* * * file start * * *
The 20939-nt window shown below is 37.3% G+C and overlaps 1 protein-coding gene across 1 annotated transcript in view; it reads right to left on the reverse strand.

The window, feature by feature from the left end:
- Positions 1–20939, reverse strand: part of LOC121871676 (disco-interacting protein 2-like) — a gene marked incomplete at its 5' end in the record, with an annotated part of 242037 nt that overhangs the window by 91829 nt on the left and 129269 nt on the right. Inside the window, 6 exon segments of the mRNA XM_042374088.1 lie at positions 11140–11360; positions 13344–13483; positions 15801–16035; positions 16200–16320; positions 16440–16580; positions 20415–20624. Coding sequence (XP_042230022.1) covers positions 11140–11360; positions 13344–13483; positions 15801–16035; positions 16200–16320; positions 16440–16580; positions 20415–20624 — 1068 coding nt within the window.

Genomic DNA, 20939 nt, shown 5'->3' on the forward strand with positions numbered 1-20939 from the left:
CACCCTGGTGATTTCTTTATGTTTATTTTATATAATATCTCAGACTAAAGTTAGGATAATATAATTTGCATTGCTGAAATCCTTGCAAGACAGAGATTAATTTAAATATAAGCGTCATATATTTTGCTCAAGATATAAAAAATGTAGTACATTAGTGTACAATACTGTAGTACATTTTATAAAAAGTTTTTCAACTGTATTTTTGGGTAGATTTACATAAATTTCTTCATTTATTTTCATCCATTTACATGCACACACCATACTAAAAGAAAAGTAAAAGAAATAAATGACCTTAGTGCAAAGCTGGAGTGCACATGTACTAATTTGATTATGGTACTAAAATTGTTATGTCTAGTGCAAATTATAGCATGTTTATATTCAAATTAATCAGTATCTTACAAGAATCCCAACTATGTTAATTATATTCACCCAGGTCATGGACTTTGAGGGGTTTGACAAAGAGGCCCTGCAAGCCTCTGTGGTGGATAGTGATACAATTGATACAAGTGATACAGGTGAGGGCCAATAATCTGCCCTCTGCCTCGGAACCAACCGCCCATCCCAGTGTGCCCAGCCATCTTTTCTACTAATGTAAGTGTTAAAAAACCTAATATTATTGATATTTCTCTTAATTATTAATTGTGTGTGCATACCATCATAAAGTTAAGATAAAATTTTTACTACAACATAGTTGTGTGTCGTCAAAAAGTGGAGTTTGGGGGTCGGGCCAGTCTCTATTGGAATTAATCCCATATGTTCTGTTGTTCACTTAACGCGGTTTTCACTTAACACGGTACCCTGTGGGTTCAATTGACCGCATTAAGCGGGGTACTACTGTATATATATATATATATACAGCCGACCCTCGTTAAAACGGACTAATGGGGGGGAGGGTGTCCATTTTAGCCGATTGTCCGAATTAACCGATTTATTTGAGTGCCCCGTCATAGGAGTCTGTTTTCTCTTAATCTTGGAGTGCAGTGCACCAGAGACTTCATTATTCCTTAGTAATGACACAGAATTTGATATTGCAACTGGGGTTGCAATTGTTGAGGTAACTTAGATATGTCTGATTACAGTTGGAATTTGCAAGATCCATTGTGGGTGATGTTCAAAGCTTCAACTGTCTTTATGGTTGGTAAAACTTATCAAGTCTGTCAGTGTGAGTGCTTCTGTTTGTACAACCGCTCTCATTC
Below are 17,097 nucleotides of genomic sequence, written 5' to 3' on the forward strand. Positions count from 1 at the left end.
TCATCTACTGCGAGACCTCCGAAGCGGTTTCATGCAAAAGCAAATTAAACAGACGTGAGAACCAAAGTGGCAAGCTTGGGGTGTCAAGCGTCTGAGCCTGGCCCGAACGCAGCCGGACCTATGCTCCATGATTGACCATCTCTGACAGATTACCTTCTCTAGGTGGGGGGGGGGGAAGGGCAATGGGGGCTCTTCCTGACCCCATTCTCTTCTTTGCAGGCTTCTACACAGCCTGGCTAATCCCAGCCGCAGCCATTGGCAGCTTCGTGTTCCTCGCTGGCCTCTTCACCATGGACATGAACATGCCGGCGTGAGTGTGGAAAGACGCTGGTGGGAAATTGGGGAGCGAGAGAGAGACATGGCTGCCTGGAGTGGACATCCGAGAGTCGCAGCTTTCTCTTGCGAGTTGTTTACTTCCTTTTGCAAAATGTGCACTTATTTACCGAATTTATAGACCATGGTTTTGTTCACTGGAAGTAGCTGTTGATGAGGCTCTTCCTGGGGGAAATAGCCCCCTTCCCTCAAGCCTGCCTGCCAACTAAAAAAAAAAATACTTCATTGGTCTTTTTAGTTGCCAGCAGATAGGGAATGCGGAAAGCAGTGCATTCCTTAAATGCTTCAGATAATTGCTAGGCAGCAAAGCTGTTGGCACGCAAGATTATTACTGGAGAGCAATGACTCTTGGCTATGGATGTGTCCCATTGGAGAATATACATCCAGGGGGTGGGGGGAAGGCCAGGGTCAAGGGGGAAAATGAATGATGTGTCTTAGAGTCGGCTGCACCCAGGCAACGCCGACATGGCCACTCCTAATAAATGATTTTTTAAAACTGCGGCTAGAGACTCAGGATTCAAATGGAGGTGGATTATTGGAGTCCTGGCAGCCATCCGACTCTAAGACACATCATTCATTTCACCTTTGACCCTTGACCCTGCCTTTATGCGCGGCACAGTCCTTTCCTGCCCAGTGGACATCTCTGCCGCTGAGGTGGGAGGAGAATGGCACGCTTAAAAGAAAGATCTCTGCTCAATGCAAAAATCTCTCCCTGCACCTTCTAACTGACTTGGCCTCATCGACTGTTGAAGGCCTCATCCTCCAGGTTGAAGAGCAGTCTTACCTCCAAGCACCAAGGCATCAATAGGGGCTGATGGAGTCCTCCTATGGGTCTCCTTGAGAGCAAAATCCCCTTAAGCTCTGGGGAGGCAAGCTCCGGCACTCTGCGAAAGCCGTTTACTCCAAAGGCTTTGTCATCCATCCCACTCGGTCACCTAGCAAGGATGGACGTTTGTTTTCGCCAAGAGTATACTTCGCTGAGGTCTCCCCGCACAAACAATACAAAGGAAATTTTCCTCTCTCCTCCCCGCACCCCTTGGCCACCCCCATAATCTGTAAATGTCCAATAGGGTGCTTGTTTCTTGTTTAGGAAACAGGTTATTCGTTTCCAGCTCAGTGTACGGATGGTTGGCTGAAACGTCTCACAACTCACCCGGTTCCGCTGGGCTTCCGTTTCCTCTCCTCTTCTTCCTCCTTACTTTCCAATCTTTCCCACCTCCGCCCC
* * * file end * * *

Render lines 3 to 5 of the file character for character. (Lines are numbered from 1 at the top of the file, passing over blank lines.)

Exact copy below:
- Positions 1–20939, reverse strand: part of LOC121871676 (disco-interacting protein 2-like) — a gene marked incomplete at its 5' end in the record, with an annotated part of 242037 nt that overhangs the window by 91829 nt on the left and 129269 nt on the right. Inside the window, 6 exon segments of the mRNA XM_042374088.1 lie at positions 11140–11360; positions 13344–13483; positions 15801–16035; positions 16200–16320; positions 16440–16580; positions 20415–20624. Coding sequence (XP_042230022.1) covers positions 11140–11360; positions 13344–13483; positions 15801–16035; positions 16200–16320; positions 16440–16580; positions 20415–20624 — 1068 coding nt within the window.

Genomic DNA, 20939 nt, shown 5'->3' on the forward strand with positions numbered 1-20939 from the left:
CACCCTGGTGATTTCTTTATGTTTATTTTATATAATATCTCAGACTAAAGTTAGGATAATATAATTTGCATTGCTGAAATCCTTGCAAGACAGAGATTAATTTAAATATAAGCGTCATATATTTTGCTCAAGATATAAAAAATGTAGTACATTAGTGTACAATACTGTAGTACATTTTATAAAAAGTTTTTCAACTGTATTTTTGGGTAGATTTACATAAATTTCTTCATTTATTTTCATCCATTTACATGCACACACCATACTAAAAGAAAAGTAAAAGAAATAAATGACCTTAGTGCAAAGCTGGAGTGCACATGTACTAATTTGATTATGGTACTAAAATTGTTATGTCTAGTGCAAATTATAGCATGTTTATATTCAAATTAATCAGTATCTTACAAGAATCCCAACTATGTTAATTATATTCACCCAGGTCATGGACTTTGAGGGGTTTGACAAAGAGGCCCTGCAAGCCTCTGTGGTGGATAGTGATACAATTGATACAAGTGATACAGGTGAGGGCCAATAATCTGCCCTCTGCCTCGGAACCAACCGCCCATCCCAGTGTGCCCAGCCATCTTTTCTACTAATGTAAGTGTTAAAAAACCTAATATTATTGATATTTCTCTTAATTATTAATTGTGTGTGCATACCATCATAAAGTTAAGATAAAATTTTTACTACAACATAGTTGTGTGTCGTCAAAAAGTGGAGTTTGGGGGTCGGGCCAGTCTCTATTGGAATTAATCCCATATGTTCTGTTGTTCACTTAACGCGGTTTTCACTTAACACGGTACCCTGTGGGTTCAATTGACCGCATTAAGCGGGGTACTACTGTATATATATATATATATACAGCCGACCCTCGTTAAAACGGACTAATGGGGGGGAGGGTGTCCATTTTAGCCGATTGTCCGAATTAACCGATTTATTTGAGTGCCCCGTCATAGGAGTCTGTTTTCTCTTAATCTTGGAGTGCAGTGCACCAGAGACTTCATTATTCCTTAGTAATGACACAGAATTTGATATTGCAACTGGGGTTGCAATTGTTGAGGTAACTTAGATATGTCTGATTACAGTTGGAATTTGCAAGATCCATTGTGGGTGATGTTCAAAGCTTCAACTGTCTTTATGGTTGGTAAAACTTATCAAGTCTGTCAGTGTGAGTGCTTCTGTTTGTACAACCGCTCTCATTC